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|Articles - Jan/Feb 2012|
|Thursday, January 19, 2012|
By Robin Doussard
Water use is an ongoing issue in the state, as farmers, industry, conservationists and governments, particularly in Eastern Oregon, all vie for an increasingly stressed resource. As the 2012 legislative session gets under way Feb. 1, this year is no different. What is different, according to Richard Whitman, the governor’s natural resources policy director, will be collaboration around ways to look at mitigation of new Columbia River withdrawals and new storage projects.
“In the past it has focused on bucket-for-bucket mitigation,” says Whitman. “That policy is not changing right now. But instead of putting water back into the system, let’s look at key limiting factors … we’re trying to change the discussion to think more broadly.” He points to Washington State, which has done more to develop its existing water rights than Oregon and has been more aggressive about funding storage projects. Whitman says involving Washington will be key because of that and the interdependency of the two states.
In addition, Rep. Mike McLane (R-Medford) will introduce a bill to create a Columbia River task force that would make a plan for the new allocation of 450,000 acre-feet from surface or storage sources with the ambitious goal of benefiting agriculture, industry, endangered species, municipalities and conservation efforts. That plan would be presented to the 2013 legislative session.
Trying to claim more water from the Columbia has long been controversial because of endangered fish species, tribal water rights, hydropower needs and the myriad local, state and federal agencies involved. In 2007, the so-called “Oasis” bill pushed by Eastern farmers, utilities and businesses aggressively sought more Columbia water during restricted summer months. Then-Gov. Ted Kulongoski threatened to veto it if it made it to his desk. It failed in the Senate. Whitman says Gov. John Kitzhaber wants a collaborative effort and this bill sets that in motion. He says the governor is talking with a number of legislators from Eastern Oregon about these issues.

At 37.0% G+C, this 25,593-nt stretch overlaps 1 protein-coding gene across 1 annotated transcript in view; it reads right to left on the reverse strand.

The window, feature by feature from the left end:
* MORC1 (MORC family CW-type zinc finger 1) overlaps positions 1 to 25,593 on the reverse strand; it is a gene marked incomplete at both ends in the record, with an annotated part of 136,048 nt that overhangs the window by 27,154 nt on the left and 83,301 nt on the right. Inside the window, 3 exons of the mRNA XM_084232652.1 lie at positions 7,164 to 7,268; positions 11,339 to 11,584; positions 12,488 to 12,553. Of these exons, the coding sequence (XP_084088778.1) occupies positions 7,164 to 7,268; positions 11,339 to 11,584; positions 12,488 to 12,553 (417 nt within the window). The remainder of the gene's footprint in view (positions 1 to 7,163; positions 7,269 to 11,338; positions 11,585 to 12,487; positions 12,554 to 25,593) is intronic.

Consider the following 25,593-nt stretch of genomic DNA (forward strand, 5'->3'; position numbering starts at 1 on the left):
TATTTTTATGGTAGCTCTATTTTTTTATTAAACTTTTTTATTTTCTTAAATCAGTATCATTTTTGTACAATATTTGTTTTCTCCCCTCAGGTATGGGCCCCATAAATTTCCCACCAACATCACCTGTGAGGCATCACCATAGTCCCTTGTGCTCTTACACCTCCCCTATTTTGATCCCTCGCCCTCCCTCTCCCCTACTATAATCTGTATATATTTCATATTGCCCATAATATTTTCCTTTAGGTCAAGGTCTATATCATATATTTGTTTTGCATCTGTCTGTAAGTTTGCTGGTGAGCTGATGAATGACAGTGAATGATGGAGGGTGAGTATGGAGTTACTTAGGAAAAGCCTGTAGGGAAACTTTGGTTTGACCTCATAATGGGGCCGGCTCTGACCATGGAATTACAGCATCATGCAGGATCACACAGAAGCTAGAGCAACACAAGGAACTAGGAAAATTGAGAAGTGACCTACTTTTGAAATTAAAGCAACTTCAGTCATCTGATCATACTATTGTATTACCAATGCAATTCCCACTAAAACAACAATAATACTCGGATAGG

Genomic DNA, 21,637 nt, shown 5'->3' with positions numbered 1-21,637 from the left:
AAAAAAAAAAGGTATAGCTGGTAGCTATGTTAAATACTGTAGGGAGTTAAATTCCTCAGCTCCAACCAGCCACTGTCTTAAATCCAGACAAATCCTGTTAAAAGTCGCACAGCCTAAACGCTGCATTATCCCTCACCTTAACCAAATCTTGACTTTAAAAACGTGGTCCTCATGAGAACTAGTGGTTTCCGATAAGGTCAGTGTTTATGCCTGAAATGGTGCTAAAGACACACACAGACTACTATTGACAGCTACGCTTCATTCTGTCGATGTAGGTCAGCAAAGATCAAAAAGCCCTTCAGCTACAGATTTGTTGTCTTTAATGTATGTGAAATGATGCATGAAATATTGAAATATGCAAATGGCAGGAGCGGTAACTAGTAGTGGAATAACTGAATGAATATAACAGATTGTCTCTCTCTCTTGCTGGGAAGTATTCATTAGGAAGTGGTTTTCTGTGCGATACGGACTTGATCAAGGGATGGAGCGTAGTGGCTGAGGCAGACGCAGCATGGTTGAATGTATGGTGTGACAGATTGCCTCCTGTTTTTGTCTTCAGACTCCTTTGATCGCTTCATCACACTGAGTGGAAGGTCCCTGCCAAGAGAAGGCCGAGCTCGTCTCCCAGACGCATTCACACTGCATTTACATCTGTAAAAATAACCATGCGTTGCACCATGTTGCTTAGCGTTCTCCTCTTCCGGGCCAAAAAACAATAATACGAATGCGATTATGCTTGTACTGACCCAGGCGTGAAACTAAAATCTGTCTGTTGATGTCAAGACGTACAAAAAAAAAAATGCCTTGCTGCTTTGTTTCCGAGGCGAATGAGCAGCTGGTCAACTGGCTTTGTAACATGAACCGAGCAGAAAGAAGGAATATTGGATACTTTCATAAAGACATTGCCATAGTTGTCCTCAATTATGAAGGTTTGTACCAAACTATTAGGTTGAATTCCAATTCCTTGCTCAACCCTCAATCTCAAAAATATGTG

“We need jobs, we need fish habitat, we need aquifer recharge,” says McLane. “One thing for sure is that it’s time to stop arguing.”
|Wednesday, January 08, 2014|
BY WIM WIEWEL | OP-ED CONTRIBUTOR
Oregonians this year will see a seismic shift in how public higher education operates across the state, bringing changes that I hope will help our students succeed and allow our economy to grow.
|Friday, December 20, 2013|
BY TOM COX | OB BLOGGER
What if being in chaos was optional? What if crisis, or chaos, or “firefighting,” or feeling behind schedule, behind the press of constantly emerging problems, could be stopped? It can. It’s simple. It’s not easy. Here are your three steps to stop fighting fires — and getting control, confidence, and clarity.
|Thursday, February 27, 2014|
BY ERIC FRUITS
Because they have little chance of working for someone else, today’s teens need to be entrepreneurs. But, first, we must teach our teens that entrepreneurship starts small.
|Thursday, March 06, 2014|
BY HANNAH WALLACE | OB BLOGGER
The founder of Pacific Foods talks about why his company has flown under the radar in Oregon, how saving a family-run chicken hatchery has helped his bottom line and why he thinks organic food is anything but elitist.
|Wednesday, December 18, 2013|
BY VIVIAN MCINERNY | OB BLOGGER
Even in an age of stealth marketing and covert advertising, that most transparent brand messenger – the window display – remains a powerful tool for identifying and defining a store to passersby.
|Wednesday, January 15, 2014|
BY MIKE GREEN | OB BLOGGER
The problem with the issue of income inequality is that it’s typically an afterthought to a region’s economic planning, and not a core priority around which primary economic strategies revolve.
|Tuesday, January 07, 2014|
BY MICHAEL BECK | OB BLOGGER
Many organizations recognize the importance of improved engagement, but the result of their efforts to improve engagement are generally poor because they are misguided.
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